The Beatitudes: A Spiritual Program
by Bishop Robert Barron . January 30, 2005 .
In the great opening verses of the Sermon on the Mount, Jesus lays out, in short order, his ethical and spiritual program. It turns all of our customary expectations and prejudices upside down. To be "happy," fulfilled, we must empty the self, become meek, learn how to sorrow, hunger not for egotistic satisfaction but for justice, work for peace, and become the objects of persecution. Strange, puzzling, unnerving, counter-intuitive--and the key to joy.
The Blooming Desert
by Bishop Robert Barron . December 12, 2004 .
We have another great image from the prophet Isaiah this weekend: the blooming desert. So many of the Biblical heroes--Abraham, Moses, John the Baptist, Paul, Jesus himself--have to pass through the desert before they undertake their missions. It is only through this period of dryness, austerity, simplification, and spiritual prioritization that the blossoming of grace comes. Good Advent lesson for us.
There is No Chaining the Word of God!
by Bishop Robert Barron . October 10, 2004 .
This week we once more hear from Paul's second letter to Timothy. He writes to his young friend from prison, chained in place by the Roman authorities. But he boldly tells Timothy that there is no chaining the Word of God. This confidence in the power of God's word is shared by all of the great saints up and down the centuries. John Paul II had it when he preached in his native Poland in the 1980's, effectively unchaining an oppressed people.
No Cowardly Spirit
by Bishop Robert Barron . October 3, 2004 .
We hear this week from St. Paul's second letter to Timothy. Paul, the old warrior, is passing on to his young disciple words of advice and encouragement. He tells Timothy that he has received "no cowardly spirit," but rather a spirit of boldness and confidence. Throughout the ages, in the saints and the martyrs, we have seen evidence of this courageous spirit that comes from the risen Christ. Did you know that the 20th century had more Christian martyrs than any other century? We can all still benefit from Paul's words.
by Bishop Robert Barron . September 26, 2004 .
We hear from the prophet Amos in our first reading for this Sunday. Amos stands at the very beginning of the great prophetic tradition of social justice. He sees that the very heart of the law is our collective concern for the orphan, the widow, the stranger, and the needy. This emphasis is continued in the writings of Isaiah, Jeremiah, and Ezekiel, and it comes to particularly rich expression in the words of Jesus the prophet. We must listen with attention to Amos and allow ourselves to be deeply challenged by him.
Spiritual Shock Therapy
by Bishop Robert Barron . September 5, 2004 .
The world of grasping, competition, violence, and egotism is the "real" world, right? And if I were to suggest that we can live in radical non-violence, love, compassion, and forgiveness, you would probably suggest that I am a utopian dreamer. But what Jesus shows is precisely the illusory, phony quality of the supposedly "real" world that we inhabit, and what he calls for is an immersion in the new universe that he calls "the Kingdom of God." His strategy: spiritual shock therapy. "Hate your mother and father, your children, your wife, your very self," he says to the uncomprehending crowds--and to us. His purpose is to shake us out of our complacency and into a whole new way of thinking, acting, and being.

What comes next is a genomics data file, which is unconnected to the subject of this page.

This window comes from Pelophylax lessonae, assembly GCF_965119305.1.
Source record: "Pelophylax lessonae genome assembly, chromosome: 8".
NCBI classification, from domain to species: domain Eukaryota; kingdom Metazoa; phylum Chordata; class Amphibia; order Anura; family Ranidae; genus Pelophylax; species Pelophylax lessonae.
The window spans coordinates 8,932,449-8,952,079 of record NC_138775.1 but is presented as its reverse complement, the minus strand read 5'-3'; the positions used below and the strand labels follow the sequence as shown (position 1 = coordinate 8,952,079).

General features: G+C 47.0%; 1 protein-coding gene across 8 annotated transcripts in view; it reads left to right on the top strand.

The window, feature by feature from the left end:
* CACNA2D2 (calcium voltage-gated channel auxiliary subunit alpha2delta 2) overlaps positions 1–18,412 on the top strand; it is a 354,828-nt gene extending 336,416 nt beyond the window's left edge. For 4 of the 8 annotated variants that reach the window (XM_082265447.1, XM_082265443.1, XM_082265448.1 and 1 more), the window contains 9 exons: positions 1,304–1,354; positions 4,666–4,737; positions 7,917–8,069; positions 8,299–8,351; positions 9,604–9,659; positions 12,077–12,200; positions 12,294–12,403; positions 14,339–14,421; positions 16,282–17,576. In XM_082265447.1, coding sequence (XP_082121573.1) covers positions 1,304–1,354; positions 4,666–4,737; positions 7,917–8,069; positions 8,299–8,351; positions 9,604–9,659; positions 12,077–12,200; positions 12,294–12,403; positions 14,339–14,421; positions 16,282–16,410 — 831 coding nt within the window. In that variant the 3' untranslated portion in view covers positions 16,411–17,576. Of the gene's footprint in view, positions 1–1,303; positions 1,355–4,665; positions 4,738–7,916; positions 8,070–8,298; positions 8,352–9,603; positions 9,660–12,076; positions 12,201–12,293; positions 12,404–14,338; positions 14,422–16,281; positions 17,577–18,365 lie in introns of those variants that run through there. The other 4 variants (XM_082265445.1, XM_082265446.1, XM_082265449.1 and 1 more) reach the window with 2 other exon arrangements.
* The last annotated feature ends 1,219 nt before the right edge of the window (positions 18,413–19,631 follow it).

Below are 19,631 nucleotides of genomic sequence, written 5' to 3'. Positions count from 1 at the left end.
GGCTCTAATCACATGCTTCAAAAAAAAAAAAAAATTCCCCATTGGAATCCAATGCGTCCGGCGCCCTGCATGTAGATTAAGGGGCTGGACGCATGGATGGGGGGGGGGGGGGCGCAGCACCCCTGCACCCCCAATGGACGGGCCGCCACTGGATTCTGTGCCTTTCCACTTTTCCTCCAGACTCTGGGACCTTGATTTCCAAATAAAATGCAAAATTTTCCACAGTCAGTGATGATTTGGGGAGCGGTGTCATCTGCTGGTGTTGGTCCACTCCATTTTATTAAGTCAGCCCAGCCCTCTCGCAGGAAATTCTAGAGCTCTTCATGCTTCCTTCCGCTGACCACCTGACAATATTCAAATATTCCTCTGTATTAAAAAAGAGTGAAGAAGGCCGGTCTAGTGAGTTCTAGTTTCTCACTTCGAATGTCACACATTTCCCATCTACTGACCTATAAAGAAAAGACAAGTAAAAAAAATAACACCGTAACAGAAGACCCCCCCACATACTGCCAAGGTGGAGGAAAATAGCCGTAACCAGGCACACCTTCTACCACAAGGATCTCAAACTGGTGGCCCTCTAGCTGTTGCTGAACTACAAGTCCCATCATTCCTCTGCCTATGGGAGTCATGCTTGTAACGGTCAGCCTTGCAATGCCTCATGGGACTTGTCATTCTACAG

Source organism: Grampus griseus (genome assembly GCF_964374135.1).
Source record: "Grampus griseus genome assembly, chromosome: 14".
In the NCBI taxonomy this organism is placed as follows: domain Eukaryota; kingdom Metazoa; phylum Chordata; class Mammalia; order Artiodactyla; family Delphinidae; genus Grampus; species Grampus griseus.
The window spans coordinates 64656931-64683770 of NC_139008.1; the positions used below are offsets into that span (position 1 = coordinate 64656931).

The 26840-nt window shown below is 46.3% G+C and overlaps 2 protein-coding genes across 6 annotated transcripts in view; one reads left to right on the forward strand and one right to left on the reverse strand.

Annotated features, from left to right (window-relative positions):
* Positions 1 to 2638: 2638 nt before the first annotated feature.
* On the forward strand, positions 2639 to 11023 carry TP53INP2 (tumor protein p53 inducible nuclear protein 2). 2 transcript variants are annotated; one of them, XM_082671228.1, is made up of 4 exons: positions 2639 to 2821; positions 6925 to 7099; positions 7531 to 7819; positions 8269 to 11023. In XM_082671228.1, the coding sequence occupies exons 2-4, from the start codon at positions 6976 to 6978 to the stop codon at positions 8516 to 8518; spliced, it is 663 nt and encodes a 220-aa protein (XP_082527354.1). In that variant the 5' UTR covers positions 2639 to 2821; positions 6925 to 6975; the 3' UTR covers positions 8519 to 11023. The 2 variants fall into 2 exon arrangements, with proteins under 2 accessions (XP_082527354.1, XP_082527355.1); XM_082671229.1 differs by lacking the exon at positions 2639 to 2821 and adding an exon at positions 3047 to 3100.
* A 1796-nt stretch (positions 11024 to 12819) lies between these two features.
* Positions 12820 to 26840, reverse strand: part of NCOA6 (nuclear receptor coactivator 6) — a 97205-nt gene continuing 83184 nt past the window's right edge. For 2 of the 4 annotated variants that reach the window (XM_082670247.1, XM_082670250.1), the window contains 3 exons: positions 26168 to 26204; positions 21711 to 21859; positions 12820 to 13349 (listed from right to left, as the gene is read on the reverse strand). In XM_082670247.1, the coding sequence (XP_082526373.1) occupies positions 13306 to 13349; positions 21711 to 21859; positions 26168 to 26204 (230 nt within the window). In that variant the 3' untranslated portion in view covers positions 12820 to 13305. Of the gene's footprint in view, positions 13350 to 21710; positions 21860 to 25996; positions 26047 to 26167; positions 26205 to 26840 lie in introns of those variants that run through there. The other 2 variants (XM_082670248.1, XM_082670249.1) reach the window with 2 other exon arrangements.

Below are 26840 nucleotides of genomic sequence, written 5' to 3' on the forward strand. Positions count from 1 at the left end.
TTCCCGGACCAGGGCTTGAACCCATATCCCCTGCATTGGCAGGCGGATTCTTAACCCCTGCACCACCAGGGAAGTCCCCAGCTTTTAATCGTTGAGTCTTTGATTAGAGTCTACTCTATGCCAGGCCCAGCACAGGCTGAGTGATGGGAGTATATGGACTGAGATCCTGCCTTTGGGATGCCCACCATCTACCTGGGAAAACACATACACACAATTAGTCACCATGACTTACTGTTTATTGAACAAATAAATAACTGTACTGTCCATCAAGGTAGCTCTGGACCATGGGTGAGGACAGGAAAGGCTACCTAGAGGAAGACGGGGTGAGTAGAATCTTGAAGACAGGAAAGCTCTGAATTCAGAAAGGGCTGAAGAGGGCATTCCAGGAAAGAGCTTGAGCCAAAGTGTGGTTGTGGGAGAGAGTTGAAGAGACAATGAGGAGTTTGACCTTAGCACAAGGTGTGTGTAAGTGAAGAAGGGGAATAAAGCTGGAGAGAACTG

Training in the Divine School
by Bishop Robert Barron . August 22, 2004 .
In the years following the Second Vatican Council, we became very hesitant ever to invoke the category of the divine punishment. Yet, this motif can be found throughout the Bible, both Old Testament and New. How do we properly understand it? Our second reading from Mass, taken from the letter to the Hebrews, gives us some important guidance. It places God's punishment in the context of love and discipline. God punishes us, not capriciously and arbitrarily, but out of a desire to bring us to deeper life, much as a parent will, from time to time, punish a child. I'm eager to hear your reaction to these reflections on a tricky but important theme in Biblical theology.
They Shall Look on Him Whom They Have Pierced
by Bishop Robert Barron . June 20, 2004 .
The book of the prophet Zechariah provides a sort of interpretive key for the life and ministry of Jesus. It tells us what the Messiah would do and what kind of figure he would be. The passage that we read from Zechariah for Mass this week emphasizes that the Messiah, curiously enough, would be "pierced." In our Gospel, Peter correctly identifies Jesus as the Messiah, but then he (and we) are given a lesson in what that means: the Son of Man must be rejected, persecuted and put to death. Jesus the Messiah saves the world precisely by being killed. To understand that is to understand everything about Christian faith.
Paul the Apostle
by Bishop Robert Barron . May 2, 2004 .
During the Easter season, we are reading from the book of the Acts of the Apostles. Though John, Philip, Peter, and James are all featured in Acts, the "star" of the text is clearly Paul, missionary and evangelist. Who was this extraordinarily important figure, the man that many say, after Jesus himself, was most influential on the development of Christianity? For the next three weeks, I will be exploring the life, thought, and work of Paul the Apostle.
by Bishop Robert Barron . February 15, 2004 .
Detachment is a key theme in the spiritual masters. It means that we must detach ourselves from all of those created goods--sex, money, power, pleasure--that are not our ultimate good. When we do this, we experience a spiritual freedom that actually enables us to enjoy those things more. Luke's version of the Beatitudes is, I submit, all about this detachment.